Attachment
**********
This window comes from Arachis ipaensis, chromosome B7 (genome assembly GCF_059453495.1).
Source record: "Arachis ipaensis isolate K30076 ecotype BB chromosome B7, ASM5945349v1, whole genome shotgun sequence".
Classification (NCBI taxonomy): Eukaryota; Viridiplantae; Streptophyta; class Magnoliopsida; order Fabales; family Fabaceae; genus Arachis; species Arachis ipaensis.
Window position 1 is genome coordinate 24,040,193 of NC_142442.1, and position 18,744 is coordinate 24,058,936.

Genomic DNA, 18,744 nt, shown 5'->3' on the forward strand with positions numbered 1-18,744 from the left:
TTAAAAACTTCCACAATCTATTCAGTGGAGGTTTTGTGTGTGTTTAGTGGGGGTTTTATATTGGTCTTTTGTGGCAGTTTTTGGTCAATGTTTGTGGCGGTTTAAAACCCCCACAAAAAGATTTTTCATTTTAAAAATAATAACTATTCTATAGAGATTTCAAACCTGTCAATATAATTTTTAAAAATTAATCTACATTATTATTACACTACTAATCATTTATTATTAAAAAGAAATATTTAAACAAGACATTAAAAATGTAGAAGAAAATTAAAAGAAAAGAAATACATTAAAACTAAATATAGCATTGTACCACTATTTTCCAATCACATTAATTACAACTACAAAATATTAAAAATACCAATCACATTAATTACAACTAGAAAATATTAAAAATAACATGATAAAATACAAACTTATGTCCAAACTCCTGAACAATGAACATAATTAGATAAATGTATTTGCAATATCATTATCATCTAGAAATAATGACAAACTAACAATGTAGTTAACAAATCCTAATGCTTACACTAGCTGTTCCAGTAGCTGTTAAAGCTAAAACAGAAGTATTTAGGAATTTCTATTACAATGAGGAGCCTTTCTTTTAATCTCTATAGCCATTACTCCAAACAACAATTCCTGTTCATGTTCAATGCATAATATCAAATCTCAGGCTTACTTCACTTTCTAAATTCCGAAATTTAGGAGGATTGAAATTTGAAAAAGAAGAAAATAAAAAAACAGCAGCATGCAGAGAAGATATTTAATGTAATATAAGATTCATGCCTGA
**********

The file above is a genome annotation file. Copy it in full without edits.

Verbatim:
This window comes from Arachis ipaensis, chromosome B7 (genome assembly GCF_059453495.1).
Source record: "Arachis ipaensis isolate K30076 ecotype BB chromosome B7, ASM5945349v1, whole genome shotgun sequence".
Classification (NCBI taxonomy): Eukaryota; Viridiplantae; Streptophyta; class Magnoliopsida; order Fabales; family Fabaceae; genus Arachis; species Arachis ipaensis.
Window position 1 is genome coordinate 24,040,193 of NC_142442.1, and position 18,744 is coordinate 24,058,936.

Genomic DNA, 18,744 nt, shown 5'->3' on the forward strand with positions numbered 1-18,744 from the left:
TTAAAAACTTCCACAATCTATTCAGTGGAGGTTTTGTGTGTGTTTAGTGGGGGTTTTATATTGGTCTTTTGTGGCAGTTTTTGGTCAATGTTTGTGGCGGTTTAAAACCCCCACAAAAAGATTTTTCATTTTAAAAATAATAACTATTCTATAGAGATTTCAAACCTGTCAATATAATTTTTAAAAATTAATCTACATTATTATTACACTACTAATCATTTATTATTAAAAAGAAATATTTAAACAAGACATTAAAAATGTAGAAGAAAATTAAAAGAAAAGAAATACATTAAAACTAAATATAGCATTGTACCACTATTTTCCAATCACATTAATTACAACTACAAAATATTAAAAATACCAATCACATTAATTACAACTAGAAAATATTAAAAATAACATGATAAAATACAAACTTATGTCCAAACTCCTGAACAATGAACATAATTAGATAAATGTATTTGCAATATCATTATCATCTAGAAATAATGACAAACTAACAATGTAGTTAACAAATCCTAATGCTTACACTAGCTGTTCCAGTAGCTGTTAAAGCTAAAACAGAAGTATTTAGGAATTTCTATTACAATGAGGAGCCTTTCTTTTAATCTCTATAGCCATTACTCCAAACAACAATTCCTGTTCATGTTCAATGCATAATATCAAATCTCAGGCTTACTTCACTTTCTAAATTCCGAAATTTAGGAGGATTGAAATTTGAAAAAGAAGAAAATAAAAAAACAGCAGCATGCAGAGAAGATATTTAATGTAATATAAGATTCATGCCTGA